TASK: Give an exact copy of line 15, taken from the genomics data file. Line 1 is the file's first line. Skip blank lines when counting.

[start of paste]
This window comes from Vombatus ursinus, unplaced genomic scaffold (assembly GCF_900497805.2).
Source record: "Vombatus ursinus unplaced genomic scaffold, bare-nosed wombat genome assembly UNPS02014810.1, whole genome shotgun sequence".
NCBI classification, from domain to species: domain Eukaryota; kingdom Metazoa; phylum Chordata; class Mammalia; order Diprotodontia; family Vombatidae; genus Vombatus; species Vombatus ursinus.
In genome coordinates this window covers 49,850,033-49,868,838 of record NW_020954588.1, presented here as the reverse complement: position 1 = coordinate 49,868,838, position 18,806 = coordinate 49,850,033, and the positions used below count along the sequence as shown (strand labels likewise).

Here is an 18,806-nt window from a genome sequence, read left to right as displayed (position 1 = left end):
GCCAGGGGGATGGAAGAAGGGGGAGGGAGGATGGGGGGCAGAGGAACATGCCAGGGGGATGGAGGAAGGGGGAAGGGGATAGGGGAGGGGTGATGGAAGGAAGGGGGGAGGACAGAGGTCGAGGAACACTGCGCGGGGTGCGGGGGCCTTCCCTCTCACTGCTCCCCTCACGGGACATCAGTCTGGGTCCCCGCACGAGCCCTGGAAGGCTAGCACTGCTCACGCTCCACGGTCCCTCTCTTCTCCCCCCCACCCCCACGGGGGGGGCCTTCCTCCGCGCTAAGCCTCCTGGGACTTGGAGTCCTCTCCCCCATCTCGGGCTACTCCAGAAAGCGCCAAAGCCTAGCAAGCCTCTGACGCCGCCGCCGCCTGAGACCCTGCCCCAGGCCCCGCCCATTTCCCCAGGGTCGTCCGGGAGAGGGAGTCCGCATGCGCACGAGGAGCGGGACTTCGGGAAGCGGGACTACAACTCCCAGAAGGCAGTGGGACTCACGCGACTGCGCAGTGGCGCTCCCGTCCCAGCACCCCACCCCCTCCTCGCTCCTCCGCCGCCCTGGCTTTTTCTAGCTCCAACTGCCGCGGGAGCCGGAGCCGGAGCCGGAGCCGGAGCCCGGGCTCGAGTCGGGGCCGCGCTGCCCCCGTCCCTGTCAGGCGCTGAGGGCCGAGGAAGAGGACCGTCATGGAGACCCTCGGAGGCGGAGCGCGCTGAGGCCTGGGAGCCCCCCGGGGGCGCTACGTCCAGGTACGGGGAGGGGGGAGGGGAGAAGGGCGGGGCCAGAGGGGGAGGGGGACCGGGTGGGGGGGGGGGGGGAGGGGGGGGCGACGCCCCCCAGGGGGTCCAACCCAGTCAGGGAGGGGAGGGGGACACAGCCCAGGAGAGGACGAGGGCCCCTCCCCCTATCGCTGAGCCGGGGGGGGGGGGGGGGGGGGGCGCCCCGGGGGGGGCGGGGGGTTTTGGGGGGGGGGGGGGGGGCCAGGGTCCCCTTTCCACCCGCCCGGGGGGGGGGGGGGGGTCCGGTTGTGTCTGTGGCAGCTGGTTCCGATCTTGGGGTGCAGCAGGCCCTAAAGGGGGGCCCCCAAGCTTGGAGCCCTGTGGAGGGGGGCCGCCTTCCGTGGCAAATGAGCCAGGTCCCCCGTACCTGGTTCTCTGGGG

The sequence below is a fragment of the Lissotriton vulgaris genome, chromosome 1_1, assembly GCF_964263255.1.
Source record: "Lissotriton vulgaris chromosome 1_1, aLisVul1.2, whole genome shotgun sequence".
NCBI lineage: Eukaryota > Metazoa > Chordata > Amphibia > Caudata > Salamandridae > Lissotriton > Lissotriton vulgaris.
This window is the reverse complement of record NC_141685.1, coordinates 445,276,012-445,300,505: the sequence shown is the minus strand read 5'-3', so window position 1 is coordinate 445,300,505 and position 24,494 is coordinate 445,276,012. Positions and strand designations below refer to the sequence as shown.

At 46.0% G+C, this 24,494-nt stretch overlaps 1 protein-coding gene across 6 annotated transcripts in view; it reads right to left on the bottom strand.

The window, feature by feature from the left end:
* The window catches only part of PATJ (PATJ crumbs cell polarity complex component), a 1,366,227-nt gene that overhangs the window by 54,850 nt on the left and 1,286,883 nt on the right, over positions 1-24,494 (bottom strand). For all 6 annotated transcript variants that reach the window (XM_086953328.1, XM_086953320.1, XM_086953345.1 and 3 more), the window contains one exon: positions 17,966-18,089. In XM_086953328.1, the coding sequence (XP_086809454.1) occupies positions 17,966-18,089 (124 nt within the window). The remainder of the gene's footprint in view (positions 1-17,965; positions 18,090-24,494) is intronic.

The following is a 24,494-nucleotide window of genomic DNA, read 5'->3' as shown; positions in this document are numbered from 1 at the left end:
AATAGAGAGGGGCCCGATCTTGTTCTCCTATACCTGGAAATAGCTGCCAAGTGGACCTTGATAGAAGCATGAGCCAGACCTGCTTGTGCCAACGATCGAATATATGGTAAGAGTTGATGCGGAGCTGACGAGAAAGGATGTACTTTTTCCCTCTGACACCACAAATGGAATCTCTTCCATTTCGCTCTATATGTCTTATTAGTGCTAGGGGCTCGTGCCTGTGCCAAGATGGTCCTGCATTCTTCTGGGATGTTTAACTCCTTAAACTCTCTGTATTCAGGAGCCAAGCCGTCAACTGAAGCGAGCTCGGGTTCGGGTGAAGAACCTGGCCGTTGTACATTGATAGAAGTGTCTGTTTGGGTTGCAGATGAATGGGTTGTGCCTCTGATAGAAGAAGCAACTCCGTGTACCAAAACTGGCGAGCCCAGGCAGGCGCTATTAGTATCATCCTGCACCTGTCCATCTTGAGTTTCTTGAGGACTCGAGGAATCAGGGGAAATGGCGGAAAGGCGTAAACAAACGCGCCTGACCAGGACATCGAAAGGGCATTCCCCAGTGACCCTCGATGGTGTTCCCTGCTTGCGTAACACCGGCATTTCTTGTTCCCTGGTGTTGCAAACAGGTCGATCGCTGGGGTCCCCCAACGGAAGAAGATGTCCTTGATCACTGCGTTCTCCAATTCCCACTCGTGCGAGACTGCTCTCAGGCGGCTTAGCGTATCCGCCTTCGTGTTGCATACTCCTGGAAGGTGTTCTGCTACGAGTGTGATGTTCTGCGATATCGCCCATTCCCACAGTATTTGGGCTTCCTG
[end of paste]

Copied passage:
AATAGAGAGGGGCCCGATCTTGTTCTCCTATACCTGGAAATAGCTGCCAAGTGGACCTTGATAGAAGCATGAGCCAGACCTGCTTGTGCCAACGATCGAATATATGGTAAGAGTTGATGCGGAGCTGACGAGAAAGGATGTACTTTTTCCCTCTGACACCACAAATGGAATCTCTTCCATTTCGCTCTATATGTCTTATTAGTGCTAGGGGCTCGTGCCTGTGCCAAGATGGTCCTGCATTCTTCTGGGATGTTTAACTCCTTAAACTCTCTGTATTCAGGAGCCAAGCCGTCAACTGAAGCGAGCTCGGGTTCGGGTGAAGAACCTGGCCGTTGTACATTGATAGAAGTGTCTGTTTGGGTTGCAGATGAATGGGTTGTGCCTCTGATAGAAGAAGCAACTCCGTGTACCAAAACTGGCGAGCCCAGGCAGGCGCTATTAGTATCATCCTGCACCTGTCCATCTTGAGTTTCTTGAGGACTCGAGGAATCAGGGGAAATGGCGGAAAGGCGTAAACAAACGCGCCTGACCAGGACATCGAAAGGGCATTCCCCAGTGACCCTCGATGGTGTTCCCTGCTTGCGTAACACCGGCATTTCTTGTTCCCTGGTGTTGCAAACAGGTCGATCGCTGGGGTCCCCCAACGGAAGAAGATGTCCTTGATCACTGCGTTCTCCAATTCCCACTCGTGCGAGACTGCTCTCAGGCGGCTTAGCGTATCCGCCTTCGTGTTGCATACTCCTGGAAGGTGTTCTGCTACGAGTGTGATGTTCTGCGATATCGCCCATTCCCACAGTATTTGGGCTTCCTG